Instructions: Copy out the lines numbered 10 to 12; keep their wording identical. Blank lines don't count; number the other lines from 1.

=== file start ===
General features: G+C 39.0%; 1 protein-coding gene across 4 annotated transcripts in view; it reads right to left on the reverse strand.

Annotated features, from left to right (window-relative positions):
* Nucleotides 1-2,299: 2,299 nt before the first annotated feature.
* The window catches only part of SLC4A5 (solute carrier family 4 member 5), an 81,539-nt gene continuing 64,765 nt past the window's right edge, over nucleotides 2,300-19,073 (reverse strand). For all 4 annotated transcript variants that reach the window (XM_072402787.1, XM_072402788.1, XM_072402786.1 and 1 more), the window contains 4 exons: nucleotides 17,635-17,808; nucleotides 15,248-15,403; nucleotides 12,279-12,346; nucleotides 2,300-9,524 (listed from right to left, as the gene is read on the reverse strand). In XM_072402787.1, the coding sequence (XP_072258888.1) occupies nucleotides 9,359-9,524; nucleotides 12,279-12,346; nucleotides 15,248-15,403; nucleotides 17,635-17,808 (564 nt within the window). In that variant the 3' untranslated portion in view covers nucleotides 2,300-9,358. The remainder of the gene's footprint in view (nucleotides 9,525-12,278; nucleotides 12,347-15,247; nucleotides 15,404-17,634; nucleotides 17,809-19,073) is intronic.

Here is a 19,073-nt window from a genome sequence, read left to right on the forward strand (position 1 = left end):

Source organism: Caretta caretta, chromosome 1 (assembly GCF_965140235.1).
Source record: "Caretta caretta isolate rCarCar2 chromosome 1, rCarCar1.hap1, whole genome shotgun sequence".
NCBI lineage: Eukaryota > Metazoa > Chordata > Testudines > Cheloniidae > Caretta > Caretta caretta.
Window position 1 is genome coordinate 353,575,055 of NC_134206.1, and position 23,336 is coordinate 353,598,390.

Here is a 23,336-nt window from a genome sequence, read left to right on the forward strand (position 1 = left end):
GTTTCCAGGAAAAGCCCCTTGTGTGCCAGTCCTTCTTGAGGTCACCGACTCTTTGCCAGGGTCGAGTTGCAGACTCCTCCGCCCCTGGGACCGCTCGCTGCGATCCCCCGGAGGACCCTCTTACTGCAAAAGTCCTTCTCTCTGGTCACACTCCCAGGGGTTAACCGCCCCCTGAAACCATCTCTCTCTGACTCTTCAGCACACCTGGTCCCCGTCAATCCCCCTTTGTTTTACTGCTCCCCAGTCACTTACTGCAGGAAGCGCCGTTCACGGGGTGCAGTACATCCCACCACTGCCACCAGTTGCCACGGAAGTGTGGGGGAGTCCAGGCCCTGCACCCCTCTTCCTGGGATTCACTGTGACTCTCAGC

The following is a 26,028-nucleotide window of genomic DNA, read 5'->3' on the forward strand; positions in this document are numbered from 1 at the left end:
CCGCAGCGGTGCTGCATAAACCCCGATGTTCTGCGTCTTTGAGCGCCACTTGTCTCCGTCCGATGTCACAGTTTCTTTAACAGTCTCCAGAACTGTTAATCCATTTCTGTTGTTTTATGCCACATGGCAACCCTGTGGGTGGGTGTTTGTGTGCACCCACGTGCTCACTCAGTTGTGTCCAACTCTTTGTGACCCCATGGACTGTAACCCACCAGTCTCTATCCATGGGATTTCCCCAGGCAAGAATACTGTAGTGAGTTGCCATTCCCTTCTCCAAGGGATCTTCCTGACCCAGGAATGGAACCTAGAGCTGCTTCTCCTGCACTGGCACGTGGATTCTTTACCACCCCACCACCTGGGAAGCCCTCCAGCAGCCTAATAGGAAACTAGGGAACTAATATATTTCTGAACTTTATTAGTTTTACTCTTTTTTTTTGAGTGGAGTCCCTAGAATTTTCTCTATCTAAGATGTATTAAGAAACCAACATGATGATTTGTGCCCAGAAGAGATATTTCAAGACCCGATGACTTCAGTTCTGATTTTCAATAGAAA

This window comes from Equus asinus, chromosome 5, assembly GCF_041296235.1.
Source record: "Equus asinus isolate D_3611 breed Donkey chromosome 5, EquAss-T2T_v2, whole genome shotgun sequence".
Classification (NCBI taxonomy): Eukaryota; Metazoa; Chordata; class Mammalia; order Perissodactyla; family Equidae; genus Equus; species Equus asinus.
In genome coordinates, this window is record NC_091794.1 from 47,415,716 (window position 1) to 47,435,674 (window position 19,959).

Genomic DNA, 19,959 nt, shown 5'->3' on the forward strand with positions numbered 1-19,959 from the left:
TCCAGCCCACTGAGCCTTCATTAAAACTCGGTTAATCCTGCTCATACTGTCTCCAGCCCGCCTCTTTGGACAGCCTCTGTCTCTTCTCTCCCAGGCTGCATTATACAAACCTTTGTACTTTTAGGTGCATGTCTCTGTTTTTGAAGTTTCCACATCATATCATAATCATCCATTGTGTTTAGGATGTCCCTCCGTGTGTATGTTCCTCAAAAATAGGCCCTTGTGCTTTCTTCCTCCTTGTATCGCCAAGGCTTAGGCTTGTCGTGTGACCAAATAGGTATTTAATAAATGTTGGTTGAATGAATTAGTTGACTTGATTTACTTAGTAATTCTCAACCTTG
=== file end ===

Here is a 23,336-nt window from a genome sequence, read left to right on the forward strand (position 1 = left end):
GTTTCCAGGAAAAGCCCCTTGTGTGCCAGTCCTTCTTGAGGTCACCGACTCTTTGCCAGGGTCGAGTTGCAGACTCCTCCGCCCCTGGGACCGCTCGCTGCGATCCCCCGGAGGACCCTCTTACTGCAAAAGTCCTTCTCTCTGGTCACACTCCCAGGGGTTAACCGCCCCCTGAAACCATCTCTCTCTGACTCTTCAGCACACCTGGTCCCCGTCAATCCCCCTTTGTTTTACTGCTCCCCAGTCACTTACTGCAGGAAGCGCCGTTCACGGGGTGCAGTACATCCCACCACTGCCACCAGTTGCCACGGAAGTGTGGGGGAGTCCAGGCCCTGCACCCCTCTTCCTGGGATTCACTGTGACTCTCAGC

The following is a 26,028-nucleotide window of genomic DNA, read 5'->3' on the forward strand; positions in this document are numbered from 1 at the left end: